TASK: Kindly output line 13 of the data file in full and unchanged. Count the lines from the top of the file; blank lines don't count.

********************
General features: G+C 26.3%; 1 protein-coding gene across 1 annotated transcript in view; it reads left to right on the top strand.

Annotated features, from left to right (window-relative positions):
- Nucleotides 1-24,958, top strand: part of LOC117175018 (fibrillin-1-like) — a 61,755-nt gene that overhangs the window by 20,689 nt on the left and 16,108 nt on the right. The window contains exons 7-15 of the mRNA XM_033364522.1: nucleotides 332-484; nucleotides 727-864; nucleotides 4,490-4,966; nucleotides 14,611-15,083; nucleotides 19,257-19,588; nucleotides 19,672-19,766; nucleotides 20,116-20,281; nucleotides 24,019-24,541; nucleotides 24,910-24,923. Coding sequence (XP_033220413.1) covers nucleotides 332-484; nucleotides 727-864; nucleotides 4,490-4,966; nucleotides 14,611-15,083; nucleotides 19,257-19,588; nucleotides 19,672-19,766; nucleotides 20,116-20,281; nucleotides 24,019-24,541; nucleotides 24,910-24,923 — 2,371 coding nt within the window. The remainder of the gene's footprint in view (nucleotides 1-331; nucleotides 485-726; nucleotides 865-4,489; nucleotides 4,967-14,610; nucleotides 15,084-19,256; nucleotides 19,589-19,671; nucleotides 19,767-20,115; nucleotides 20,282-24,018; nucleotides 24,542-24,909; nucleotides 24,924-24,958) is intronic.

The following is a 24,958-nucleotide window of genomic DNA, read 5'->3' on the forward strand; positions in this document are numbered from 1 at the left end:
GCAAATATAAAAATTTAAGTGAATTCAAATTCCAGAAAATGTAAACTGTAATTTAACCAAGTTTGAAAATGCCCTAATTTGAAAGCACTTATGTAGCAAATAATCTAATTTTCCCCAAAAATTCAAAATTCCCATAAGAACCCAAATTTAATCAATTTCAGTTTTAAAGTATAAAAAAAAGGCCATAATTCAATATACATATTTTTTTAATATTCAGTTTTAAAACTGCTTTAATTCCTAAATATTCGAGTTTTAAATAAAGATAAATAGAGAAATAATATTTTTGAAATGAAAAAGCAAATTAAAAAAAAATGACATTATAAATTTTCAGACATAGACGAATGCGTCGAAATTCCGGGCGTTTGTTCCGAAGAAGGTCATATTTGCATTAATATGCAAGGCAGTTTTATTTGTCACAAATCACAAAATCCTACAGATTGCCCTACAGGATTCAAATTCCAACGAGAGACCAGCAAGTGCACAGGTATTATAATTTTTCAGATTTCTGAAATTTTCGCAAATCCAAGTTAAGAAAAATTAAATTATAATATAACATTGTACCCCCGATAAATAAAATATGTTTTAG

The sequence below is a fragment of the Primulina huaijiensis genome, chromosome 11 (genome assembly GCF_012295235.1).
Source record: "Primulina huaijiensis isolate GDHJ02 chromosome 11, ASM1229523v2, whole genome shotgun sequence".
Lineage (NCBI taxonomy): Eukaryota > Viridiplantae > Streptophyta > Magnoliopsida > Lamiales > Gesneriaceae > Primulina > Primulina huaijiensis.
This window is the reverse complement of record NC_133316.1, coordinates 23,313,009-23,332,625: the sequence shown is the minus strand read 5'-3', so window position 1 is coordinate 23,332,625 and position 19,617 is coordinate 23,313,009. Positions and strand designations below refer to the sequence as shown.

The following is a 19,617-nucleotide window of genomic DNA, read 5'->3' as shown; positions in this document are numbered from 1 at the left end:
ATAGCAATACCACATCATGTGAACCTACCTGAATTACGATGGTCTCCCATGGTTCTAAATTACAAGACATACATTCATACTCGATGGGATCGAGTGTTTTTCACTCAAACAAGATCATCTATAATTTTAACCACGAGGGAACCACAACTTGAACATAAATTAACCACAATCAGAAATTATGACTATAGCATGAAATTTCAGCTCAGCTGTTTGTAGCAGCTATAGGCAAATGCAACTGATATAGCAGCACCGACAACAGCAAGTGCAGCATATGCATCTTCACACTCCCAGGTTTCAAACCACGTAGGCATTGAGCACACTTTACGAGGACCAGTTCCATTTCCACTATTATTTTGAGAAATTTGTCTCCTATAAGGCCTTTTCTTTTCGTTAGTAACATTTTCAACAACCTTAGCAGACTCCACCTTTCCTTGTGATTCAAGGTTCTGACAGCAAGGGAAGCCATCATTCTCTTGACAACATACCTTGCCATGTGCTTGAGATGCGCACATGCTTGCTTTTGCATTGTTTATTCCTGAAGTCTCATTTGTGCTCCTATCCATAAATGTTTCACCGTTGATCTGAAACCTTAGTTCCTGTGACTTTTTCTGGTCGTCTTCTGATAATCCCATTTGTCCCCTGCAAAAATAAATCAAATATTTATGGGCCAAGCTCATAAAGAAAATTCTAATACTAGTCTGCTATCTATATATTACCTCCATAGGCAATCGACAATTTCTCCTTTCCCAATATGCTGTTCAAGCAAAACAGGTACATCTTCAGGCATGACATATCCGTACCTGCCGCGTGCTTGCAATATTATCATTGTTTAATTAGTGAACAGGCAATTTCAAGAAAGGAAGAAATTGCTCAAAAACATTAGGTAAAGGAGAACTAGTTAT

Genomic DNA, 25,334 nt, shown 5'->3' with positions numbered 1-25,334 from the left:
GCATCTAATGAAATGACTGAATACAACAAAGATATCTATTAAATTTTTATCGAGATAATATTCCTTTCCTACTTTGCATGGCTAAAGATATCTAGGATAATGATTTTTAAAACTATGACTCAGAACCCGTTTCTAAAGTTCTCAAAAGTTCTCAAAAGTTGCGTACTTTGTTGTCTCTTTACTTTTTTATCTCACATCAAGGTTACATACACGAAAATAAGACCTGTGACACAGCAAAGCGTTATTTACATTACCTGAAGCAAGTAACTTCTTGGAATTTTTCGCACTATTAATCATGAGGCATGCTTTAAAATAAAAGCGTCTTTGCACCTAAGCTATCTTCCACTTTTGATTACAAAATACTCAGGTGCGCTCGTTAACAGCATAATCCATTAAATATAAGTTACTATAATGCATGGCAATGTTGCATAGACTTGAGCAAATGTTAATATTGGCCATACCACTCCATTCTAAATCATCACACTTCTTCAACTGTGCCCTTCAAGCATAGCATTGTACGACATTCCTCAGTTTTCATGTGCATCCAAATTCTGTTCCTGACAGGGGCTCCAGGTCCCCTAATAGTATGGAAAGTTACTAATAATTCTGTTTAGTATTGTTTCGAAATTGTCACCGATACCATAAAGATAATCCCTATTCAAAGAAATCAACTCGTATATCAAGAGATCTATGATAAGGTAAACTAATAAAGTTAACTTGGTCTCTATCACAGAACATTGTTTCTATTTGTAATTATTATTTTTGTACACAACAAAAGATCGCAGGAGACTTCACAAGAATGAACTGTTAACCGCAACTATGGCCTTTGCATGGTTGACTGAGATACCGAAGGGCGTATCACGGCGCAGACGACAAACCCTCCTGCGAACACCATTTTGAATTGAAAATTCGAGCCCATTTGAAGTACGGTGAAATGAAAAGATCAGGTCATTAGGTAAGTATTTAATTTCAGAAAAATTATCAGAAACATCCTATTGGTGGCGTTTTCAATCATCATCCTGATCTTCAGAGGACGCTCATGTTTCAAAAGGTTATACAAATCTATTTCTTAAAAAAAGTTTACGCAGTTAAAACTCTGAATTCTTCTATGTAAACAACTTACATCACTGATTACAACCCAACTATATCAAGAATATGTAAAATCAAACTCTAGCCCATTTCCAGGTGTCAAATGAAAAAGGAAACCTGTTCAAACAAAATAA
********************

GCATCTAATGAAATGACTGAATACAACAAAGATATCTATTAAATTTTTATCGAGATAATATTCCTTTCCTACTTTGCATGGCTAAAGATATCTAGGATAATGATTTTTAAAACTATGACTCAGAACCCGTTTCTAAAGTTCTCAAAAGTTCTCAAAAGTTGCGTACTTTGTTGTCTCTTTACTTTTTTATCTCACATCAAGGTTACATACACGAAAATAAGACCTGTGACACAGCAAAGCGTTATTTACATTACCTGAAGCAAGTAACTTCTTGGAATTTTTCGCACTATTAATCATGAGGCATGCTTTAAAATAAAAGCGTCTTTGCACCTAAGCTATCTTCCACTTTTGATTACAAAATACTCAGGTGCGCTCGTTAACAGCATAATCCATTAAATATAAGTTACTATAATGCATGGCAATGTTGCATAGACTTGAGCAAATGTTAATATTGGCCATACCACTCCATTCTAAATCATCACACTTCTTCAACTGTGCCCTTCAAGCATAGCATTGTACGACATTCCTCAGTTTTCATGTGCATCCAAATTCTGTTCCTGACAGGGGCTCCAGGTCCCCTAATAGTATGGAAAGTTACTAATAATTCTGTTTAGTATTGTTTCGAAATTGTCACCGATACCATAAAGATAATCCCTATTCAAAGAAATCAACTCGTATATCAAGAGATCTATGATAAGGTAAACTAATAAAGTTAACTTGGTCTCTATCACAGAACATTGTTTCTATTTGTAATTATTATTTTTGTACACAACAAAAGATCGCAGGAGACTTCACAAGAATGAACTGTTAACCGCAACTATGGCCTTTGCATGGTTGACTGAGATACCGAAGGGCGTATCACGGCGCAGACGACAAACCCTCCTGCGAACACCATTTTGAATTGAAAATTCGAGCCCATTTGAAGTACGGTGAAATGAAAAGATCAGGTCATTAGGTAAGTATTTAATTTCAGAAAAATTATCAGAAACATCCTATTGGTGGCGTTTTCAATCATCATCCTGATCTTCAGAGGACGCTCATGTTTCAAAAGGTTATACAAATCTATTTCTTAAAAAAAGTTTACGCAGTTAAAACTCTGAATTCTTCTATGTAAACAACTTACATCACTGATTACAACCCAACTATATCAAGAATATGTAAAATCAAACTCTAGCCCATTTCCAGGTGTCAAATGAAAAAGGAAACCTGTTCAAACAAAATAA